Do you fret over whether the chicken preceded the egg? Or vice versa? OK, then you probably stew over whether your Bigsby equipped ES-335 came from the factory that way or was added somewhere down the road. This only applies to guitars with both stop tail studs and Bigsby holes. If your guitar only has a Bigsby and no studs (or other extra holes in the top), then that’s how it came from the factory. I may have mentioned that a lot of stuff happens to a guitar over 50 years. Surprisingly, there are a lot of ways to tell whether Gibson did the work or whether it was done by a dealer, a repair guy or an owner. On the other hand, how much does it really matter? Once the holes are there, the vintage value of the guitar is compromised although, as I’m sure you’re aware, that it will play the same holes or no. I don’t think it matters, value wise, if the guitar is a factory stop with an added Bigsby or a factory Bigsby but I get asked the question a lot, so I might as well give you the long answer. Easy stuff first.
If the Bigsby isn’t a B7, it isn’t factory (on a 335, 345 or 355). That’s the one with the tension bar. If there is no ground wire going to the Bigsby, it isn’t factory. Let me take that a little farther. A Bigsby B7 requires 4 holes at the butt end (technical term) and two holes in the top of the guitar. Most dealers and luthiers drilled the 4 holes in the butt and ran the ground wire into one of them. A factory Gibson has a fifth hole, drilled at an angle (coming out the side of the center black) just for the ground wire. No fifth hole? Probably not a factory Bigsby unless someone got lazy- which happens at Gibson. Next thing to look for is the ground wire that goes from the bridge pickup wire to the treble side stoptail stud bushing. Not there? Then the stop tail may have been added later and the guitar left the factory with a Bigsby only. Or it broke off and nobody bothered fixing it. Then you have to look for the solder or a broken wire coming off the bridge pickup. I know, too much work.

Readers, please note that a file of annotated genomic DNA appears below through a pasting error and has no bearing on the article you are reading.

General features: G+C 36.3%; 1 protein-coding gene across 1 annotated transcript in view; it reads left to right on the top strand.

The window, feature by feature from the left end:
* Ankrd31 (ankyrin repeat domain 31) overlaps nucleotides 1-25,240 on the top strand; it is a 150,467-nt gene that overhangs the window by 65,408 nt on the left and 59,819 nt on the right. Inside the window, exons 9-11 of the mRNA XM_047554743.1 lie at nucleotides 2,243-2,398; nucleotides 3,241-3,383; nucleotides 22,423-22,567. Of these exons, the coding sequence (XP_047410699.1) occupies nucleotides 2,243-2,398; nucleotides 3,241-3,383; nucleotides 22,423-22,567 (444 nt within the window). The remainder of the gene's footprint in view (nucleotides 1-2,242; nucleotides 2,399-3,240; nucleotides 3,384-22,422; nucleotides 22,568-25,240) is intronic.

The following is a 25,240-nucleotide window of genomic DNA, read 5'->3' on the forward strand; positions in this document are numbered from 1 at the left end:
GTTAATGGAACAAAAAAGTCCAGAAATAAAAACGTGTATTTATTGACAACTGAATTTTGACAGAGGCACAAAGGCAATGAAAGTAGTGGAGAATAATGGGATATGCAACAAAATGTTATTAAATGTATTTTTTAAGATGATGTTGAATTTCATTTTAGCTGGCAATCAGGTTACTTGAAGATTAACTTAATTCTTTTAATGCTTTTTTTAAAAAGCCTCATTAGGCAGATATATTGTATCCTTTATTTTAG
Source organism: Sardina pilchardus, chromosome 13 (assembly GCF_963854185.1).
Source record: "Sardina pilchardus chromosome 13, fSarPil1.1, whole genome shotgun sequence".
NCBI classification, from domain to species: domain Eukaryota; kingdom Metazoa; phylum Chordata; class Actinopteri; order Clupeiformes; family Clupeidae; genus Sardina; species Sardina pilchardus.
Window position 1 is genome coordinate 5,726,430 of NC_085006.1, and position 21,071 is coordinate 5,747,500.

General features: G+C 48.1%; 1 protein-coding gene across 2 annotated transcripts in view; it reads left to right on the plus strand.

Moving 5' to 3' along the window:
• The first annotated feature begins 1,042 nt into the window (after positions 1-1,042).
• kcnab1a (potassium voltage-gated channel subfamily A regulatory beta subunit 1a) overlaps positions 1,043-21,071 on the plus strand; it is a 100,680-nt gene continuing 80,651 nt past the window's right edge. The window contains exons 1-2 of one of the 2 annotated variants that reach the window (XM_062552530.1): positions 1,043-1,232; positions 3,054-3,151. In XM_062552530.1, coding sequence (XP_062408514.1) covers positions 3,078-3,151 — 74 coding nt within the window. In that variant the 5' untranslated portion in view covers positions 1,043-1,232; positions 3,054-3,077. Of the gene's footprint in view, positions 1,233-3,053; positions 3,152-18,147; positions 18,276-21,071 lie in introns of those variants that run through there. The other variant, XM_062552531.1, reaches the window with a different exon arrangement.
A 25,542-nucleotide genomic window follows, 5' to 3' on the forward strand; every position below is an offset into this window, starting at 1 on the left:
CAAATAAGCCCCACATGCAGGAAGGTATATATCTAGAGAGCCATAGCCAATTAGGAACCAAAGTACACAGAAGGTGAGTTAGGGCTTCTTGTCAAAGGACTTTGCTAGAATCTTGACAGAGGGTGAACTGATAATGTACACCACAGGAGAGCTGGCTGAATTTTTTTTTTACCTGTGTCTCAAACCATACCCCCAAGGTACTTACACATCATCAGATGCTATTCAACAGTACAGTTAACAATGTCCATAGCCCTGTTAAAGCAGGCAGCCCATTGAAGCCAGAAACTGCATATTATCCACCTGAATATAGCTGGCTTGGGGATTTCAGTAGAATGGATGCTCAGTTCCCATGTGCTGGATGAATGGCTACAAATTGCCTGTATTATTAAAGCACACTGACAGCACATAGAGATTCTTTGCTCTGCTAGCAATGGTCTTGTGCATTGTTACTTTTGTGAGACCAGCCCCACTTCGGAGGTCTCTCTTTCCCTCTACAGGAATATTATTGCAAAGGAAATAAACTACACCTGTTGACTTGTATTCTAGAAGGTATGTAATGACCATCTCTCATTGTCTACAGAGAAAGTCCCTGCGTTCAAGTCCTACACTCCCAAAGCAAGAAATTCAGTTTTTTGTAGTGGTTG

Here’s a fairly dependable tell-if the guitar has a “Custom Made” plate, it probably came from the factory that way-with the Bigsby mounted and the studs covered. Ditto for pearl dots, black dots and metal inserts. If the plate or inserts are long gone, it gets trickier. The guitars with the plate usually have two tiny holes made by the brads that hold the plate in place. If the guitar had pearl or black dots, it’s hard to tell if they were ever there. You can look to see if there is lacquer over the ends of the bushings-its more obvious on red guitars but you can see the clear coat on sunbursts. If it’s there, the guitar left the factory with the stud bushings which doesn’t tell you anything about the Bigsby. Then, there’s the “Bigsby beard”; the mark left in the finish from fading when a long installed Bigsby is removed years later. That tells you it had a Bigsby for a very long time but doesn’t tell you if it left the factory that way. If you suspect the guitar was a factory Bigsby with a stop added, look at the position of the stop -you can research it here. If the position is wrong, then it was added later. Gibson almost always got this right. The variation is relatively slight. As I said before, it really doesn’t make much difference value-wise but I understand the great desire to know as much as possible about your favorite guitar.